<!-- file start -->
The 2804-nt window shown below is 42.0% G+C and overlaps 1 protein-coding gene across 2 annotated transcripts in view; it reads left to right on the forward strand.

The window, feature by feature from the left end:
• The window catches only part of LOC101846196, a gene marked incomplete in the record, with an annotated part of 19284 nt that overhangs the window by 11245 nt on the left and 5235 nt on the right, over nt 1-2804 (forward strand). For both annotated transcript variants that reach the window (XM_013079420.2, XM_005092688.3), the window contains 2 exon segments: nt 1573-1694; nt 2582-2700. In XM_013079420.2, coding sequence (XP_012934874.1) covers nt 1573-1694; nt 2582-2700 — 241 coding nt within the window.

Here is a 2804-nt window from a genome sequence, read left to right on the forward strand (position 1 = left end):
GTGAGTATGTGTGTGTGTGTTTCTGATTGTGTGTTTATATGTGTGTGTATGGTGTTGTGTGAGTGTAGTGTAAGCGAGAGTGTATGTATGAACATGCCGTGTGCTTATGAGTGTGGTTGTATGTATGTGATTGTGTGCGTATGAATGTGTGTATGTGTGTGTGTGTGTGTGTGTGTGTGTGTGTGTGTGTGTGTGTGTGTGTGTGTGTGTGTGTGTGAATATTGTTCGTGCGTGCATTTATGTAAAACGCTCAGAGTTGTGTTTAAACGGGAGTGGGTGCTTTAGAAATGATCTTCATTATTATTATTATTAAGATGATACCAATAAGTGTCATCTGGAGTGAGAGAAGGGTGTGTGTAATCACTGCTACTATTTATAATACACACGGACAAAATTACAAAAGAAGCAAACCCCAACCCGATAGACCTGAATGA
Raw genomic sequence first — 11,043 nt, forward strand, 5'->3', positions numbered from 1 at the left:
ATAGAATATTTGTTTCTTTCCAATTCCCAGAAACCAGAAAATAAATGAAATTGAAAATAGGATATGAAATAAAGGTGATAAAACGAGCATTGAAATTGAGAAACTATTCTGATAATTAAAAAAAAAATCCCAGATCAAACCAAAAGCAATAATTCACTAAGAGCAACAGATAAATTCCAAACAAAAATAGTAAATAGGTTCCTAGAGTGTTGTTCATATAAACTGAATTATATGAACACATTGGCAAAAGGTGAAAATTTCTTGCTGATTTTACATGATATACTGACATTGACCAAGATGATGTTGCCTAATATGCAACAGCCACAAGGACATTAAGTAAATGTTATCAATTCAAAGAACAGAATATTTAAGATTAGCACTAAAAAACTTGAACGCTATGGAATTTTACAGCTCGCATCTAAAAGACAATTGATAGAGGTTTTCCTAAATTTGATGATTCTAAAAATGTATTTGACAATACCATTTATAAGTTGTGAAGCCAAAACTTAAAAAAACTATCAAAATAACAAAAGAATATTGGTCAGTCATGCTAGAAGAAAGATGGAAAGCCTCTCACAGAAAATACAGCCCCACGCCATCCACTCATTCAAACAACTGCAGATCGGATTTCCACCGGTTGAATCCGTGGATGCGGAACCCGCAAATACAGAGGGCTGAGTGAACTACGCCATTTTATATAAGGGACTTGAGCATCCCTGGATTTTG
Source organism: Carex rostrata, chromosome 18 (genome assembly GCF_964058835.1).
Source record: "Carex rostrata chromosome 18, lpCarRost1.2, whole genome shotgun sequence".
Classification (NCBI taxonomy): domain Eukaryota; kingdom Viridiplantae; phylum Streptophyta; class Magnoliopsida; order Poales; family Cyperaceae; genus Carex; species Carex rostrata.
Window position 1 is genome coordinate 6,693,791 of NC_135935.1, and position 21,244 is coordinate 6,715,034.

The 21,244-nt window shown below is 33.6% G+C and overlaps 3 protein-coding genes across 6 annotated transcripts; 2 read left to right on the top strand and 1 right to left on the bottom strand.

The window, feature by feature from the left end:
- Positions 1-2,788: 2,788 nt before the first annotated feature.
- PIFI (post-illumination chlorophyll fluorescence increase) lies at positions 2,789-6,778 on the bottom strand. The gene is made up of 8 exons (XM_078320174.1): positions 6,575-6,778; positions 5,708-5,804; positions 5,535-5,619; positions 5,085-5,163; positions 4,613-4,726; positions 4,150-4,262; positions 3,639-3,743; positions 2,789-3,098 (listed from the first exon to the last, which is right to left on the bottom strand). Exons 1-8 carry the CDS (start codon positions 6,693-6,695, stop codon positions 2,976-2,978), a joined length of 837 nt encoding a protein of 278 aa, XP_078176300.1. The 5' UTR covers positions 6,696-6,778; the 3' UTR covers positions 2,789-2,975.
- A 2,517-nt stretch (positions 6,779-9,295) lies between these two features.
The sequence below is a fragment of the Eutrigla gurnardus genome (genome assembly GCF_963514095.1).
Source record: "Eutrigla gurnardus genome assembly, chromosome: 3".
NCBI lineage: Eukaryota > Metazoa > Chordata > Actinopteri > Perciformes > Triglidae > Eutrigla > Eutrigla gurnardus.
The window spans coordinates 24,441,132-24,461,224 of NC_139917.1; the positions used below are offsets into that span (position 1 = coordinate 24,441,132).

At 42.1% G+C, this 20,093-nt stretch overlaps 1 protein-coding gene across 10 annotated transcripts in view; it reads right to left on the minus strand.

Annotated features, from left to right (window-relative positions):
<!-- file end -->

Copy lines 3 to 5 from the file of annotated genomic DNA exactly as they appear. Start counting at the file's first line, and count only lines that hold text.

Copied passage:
• The window catches only part of LOC101846196, a gene marked incomplete in the record, with an annotated part of 19284 nt that overhangs the window by 11245 nt on the left and 5235 nt on the right, over nt 1-2804 (forward strand). For both annotated transcript variants that reach the window (XM_013079420.2, XM_005092688.3), the window contains 2 exon segments: nt 1573-1694; nt 2582-2700. In XM_013079420.2, coding sequence (XP_012934874.1) covers nt 1573-1694; nt 2582-2700 — 241 coding nt within the window.

Here is a 2804-nt window from a genome sequence, read left to right on the forward strand (position 1 = left end):
GTGAGTATGTGTGTGTGTGTTTCTGATTGTGTGTTTATATGTGTGTGTATGGTGTTGTGTGAGTGTAGTGTAAGCGAGAGTGTATGTATGAACATGCCGTGTGCTTATGAGTGTGGTTGTATGTATGTGATTGTGTGCGTATGAATGTGTGTATGTGTGTGTGTGTGTGTGTGTGTGTGTGTGTGTGTGTGTGTGTGTGTGTGTGTGTGTGTGTGTGAATATTGTTCGTGCGTGCATTTATGTAAAACGCTCAGAGTTGTGTTTAAACGGGAGTGGGTGCTTTAGAAATGATCTTCATTATTATTATTATTAAGATGATACCAATAAGTGTCATCTGGAGTGAGAGAAGGGTGTGTGTAATCACTGCTACTATTTATAATACACACGGACAAAATTACAAAAGAAGCAAACCCCAACCCGATAGACCTGAATGA